Skip to content
Log In | Sign Up Connect

What’s your story?

Share and find customer experiences

Connect with the people behind them

Wacktrap is
feedback made social

Post Your Wack Now

Trending Content


Capitol Busted for Using Illegal Body Gripping Animal Traps

| Share

by hearit

hearit's picture
In The News

General Administration’s been busted for using illegal traps—a torturous device described as “body-gripping”--to kill moles on Washington Capitol grounds and Governor’s mansion. The animal traps have been banned 10 years through an initiative.

That surprised another state agency--Department of Fish and Wildlife—the agency which enforces the law against “body-gripping” traps for animals. Department of Fish and Wildlife has issued a warning to the General Administration Department February, the identical action the agency would take with a residential homeowner found using the illegal traps.

As it turns out, the General Administration’s been using the spring-loaded steel traps for years to kill moles in late winter months. The Administration says the moles do significant damage to Capitol grounds, with department spokesman Valandra issuing statement: “We want to get to the moles before they start breeding.”

The General Administration department claims it supposedly thought the traps had been exempted from the law, according to Valandra—meaning one of two things, both startling: either the department remains oblivious to laws, or ignores them. It actually owns and uses seven of the illegal traps, to kill roughly a couple of dozen moles per year as the traps are moved around the grounds, to lure the critters.

Supposedly the illegal mole traps ceased in February, after Representative Joel Kretz (R-Wauconda) received a phone call from a constituent who spotted one of the “body-gripping” traps by a walking trail by the old state Conservatory. Kretz checked the traps—and became convinced the traps were banned by the 2000 initiative, unpopular in his northeastern Washington district.

“A private citizen would be in trouble for using these traps,” Kretz said, noting a safety concern. “I was worried about a kid coming along and putting their hand in there.”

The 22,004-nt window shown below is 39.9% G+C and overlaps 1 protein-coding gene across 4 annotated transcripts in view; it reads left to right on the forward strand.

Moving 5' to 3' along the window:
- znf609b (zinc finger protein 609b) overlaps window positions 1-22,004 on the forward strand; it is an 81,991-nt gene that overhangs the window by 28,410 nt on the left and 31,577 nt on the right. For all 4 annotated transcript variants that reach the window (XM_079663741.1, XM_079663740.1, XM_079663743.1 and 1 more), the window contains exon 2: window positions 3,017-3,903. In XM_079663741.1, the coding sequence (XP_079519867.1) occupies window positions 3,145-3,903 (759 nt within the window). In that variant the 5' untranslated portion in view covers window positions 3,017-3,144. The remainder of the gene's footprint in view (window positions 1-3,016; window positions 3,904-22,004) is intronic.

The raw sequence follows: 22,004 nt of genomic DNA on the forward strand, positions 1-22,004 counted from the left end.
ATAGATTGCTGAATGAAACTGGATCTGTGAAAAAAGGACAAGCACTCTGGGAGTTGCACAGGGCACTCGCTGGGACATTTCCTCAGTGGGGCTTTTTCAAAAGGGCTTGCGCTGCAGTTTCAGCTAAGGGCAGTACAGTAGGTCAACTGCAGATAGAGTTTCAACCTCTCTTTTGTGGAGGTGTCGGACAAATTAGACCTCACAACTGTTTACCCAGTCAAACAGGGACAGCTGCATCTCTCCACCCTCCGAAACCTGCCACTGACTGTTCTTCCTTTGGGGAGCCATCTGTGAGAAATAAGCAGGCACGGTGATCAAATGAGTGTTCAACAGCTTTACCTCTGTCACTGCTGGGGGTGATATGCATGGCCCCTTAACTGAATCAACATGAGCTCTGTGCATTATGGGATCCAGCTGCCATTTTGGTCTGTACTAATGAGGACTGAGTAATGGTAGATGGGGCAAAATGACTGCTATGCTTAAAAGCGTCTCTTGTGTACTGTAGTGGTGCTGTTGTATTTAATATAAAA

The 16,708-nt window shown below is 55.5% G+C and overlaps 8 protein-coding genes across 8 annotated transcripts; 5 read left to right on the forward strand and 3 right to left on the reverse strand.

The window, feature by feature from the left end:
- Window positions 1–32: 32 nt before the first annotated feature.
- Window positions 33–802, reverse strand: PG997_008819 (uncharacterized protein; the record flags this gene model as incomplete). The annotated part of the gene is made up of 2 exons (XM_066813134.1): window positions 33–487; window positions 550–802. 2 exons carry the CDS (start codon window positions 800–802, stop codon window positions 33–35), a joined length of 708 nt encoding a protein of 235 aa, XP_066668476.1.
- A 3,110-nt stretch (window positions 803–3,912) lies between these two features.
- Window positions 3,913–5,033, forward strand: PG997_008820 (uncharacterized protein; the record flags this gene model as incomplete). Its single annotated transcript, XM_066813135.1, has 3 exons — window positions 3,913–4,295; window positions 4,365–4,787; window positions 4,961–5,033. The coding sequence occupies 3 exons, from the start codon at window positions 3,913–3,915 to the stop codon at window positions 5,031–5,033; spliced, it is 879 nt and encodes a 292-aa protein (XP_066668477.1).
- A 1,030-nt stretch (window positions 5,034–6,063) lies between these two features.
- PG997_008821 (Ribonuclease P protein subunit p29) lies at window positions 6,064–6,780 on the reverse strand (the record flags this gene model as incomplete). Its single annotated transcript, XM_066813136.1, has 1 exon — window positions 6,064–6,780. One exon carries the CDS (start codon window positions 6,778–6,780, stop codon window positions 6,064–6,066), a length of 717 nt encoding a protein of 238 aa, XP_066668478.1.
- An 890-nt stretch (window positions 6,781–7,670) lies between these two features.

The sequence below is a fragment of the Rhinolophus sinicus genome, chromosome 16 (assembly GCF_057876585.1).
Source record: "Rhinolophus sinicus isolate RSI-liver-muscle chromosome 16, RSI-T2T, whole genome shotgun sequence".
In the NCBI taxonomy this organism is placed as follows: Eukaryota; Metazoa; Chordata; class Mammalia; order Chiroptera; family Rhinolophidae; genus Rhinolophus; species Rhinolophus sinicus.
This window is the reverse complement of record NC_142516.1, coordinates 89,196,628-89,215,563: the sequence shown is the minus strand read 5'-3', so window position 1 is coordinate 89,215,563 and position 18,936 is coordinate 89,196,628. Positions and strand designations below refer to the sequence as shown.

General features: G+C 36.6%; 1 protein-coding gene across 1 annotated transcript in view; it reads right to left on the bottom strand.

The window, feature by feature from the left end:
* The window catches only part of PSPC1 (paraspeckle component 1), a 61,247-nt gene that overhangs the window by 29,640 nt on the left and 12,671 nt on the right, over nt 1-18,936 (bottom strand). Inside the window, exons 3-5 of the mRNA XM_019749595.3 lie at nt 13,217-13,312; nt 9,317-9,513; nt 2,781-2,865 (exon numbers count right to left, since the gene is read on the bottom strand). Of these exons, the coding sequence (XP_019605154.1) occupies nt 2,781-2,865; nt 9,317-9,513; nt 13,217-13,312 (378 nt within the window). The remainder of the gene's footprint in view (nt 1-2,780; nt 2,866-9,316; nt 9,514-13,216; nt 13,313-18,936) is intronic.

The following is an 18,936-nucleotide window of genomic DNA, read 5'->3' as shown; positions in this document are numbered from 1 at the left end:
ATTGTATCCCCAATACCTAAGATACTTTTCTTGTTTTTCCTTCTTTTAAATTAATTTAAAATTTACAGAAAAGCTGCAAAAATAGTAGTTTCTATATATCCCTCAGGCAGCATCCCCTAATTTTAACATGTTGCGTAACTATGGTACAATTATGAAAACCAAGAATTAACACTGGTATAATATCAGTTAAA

Kretz is familiar with the fact that the law pertaining to the illegal “body-gripping” traps—torturous to animals--has not been amended, because he’s tried to get some exemptions for landowners in remote areas, unsuccessfully. So Kretz knew which government agency to call.

A spokesman for Fish and Wildlife, Craig Bartlett, found it odd that the General Administration was using the illegal animal traps for 10 years after they’d been outlawed—which obviously would have been longer had the agency not been busted. Despite the fact that the two agencies are located only a street apart—or physically across the street from one another--Fish and Wildlife is treating the illegal trap usage by General Administration identically to that of any regular person caught using one of the illegal traps for the first time: a warning, followed by an investigation.

Interestingly enough, while other agencies such as police, are held to a higher standard because of their familiarity and knowledge of law—apparently agencies like the General Administration fall exempt from that treatment.

No private citizen has received more than a warning for using the specific type of illegal and inhumane trap---though several commercial exterminators have been cited for using the “body-gripping” traps. The animal traps are apparently so effective that use is thought to provide a pest control company with an unfair advantage in extermination or remedy.

Valandra agrees that the illegal traps are effective--General Administration will now have to look into other methods for remedying its pest problem and killing the moles found on Capitol grounds. The Administration’s applied for a permit for other types of trap—traps that are legal to use.

It’s rejected a tactic the Spokane Parks and Recreation Department utilized in combat of its ground squirrel influx at the Arboretum: pumping propane into the holes—then igniting the propane, with obvious results.

Valandra says, “We’re [General Administration] not thinking about using that [pest control method],” he said. “We heard it didn’t work well anyway. The ground squirrels came back.” Since we don’t condone setting humans on fire, it’s a bit controversial, and plain stupefying, that we’d allow animals to be trapped and fried underground--blocked from any exit--at our hands. Certainly doesn’t sound any more humane that “body-gripping” trips.


United States Capitol
1st St NE
Washington, DC
United States
38° 54' 13.0824" N, 77° 0' 21.1212" W
| Share
No votes yet